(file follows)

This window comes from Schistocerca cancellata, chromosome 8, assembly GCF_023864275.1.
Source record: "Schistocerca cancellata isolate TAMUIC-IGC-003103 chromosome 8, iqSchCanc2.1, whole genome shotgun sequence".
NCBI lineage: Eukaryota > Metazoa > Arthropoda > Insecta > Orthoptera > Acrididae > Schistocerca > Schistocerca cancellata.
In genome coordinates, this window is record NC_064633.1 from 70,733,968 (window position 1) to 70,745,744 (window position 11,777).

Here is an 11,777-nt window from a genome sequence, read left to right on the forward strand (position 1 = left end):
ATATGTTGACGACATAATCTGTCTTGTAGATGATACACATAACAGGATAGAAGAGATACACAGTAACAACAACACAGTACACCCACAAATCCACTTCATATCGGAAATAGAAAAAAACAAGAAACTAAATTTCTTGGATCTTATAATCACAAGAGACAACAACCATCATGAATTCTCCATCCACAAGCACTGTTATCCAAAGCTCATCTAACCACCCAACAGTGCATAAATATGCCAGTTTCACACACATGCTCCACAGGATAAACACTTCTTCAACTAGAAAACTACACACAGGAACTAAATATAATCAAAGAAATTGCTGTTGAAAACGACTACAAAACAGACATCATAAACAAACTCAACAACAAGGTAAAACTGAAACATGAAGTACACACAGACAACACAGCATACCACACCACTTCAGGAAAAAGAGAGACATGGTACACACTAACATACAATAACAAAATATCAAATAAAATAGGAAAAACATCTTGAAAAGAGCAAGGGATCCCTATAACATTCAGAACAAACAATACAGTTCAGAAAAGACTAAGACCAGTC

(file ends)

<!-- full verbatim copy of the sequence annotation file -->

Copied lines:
This window comes from Schistocerca cancellata, chromosome 8, assembly GCF_023864275.1.
Source record: "Schistocerca cancellata isolate TAMUIC-IGC-003103 chromosome 8, iqSchCanc2.1, whole genome shotgun sequence".
NCBI lineage: Eukaryota > Metazoa > Arthropoda > Insecta > Orthoptera > Acrididae > Schistocerca > Schistocerca cancellata.
In genome coordinates, this window is record NC_064633.1 from 70,733,968 (window position 1) to 70,745,744 (window position 11,777).

Here is an 11,777-nt window from a genome sequence, read left to right on the forward strand (position 1 = left end):
ATATGTTGACGACATAATCTGTCTTGTAGATGATACACATAACAGGATAGAAGAGATACACAGTAACAACAACACAGTACACCCACAAATCCACTTCATATCGGAAATAGAAAAAAACAAGAAACTAAATTTCTTGGATCTTATAATCACAAGAGACAACAACCATCATGAATTCTCCATCCACAAGCACTGTTATCCAAAGCTCATCTAACCACCCAACAGTGCATAAATATGCCAGTTTCACACACATGCTCCACAGGATAAACACTTCTTCAACTAGAAAACTACACACAGGAACTAAATATAATCAAAGAAATTGCTGTTGAAAACGACTACAAAACAGACATCATAAACAAACTCAACAACAAGGTAAAACTGAAACATGAAGTACACACAGACAACACAGCATACCACACCACTTCAGGAAAAAGAGAGACATGGTACACACTAACATACAATAACAAAATATCAAATAAAATAGGAAAAACATCTTGAAAAGAGCAAGGGATCCCTATAACATTCAGAACAAACAATACAGTTCAGAAAAGACTAAGACCAGTC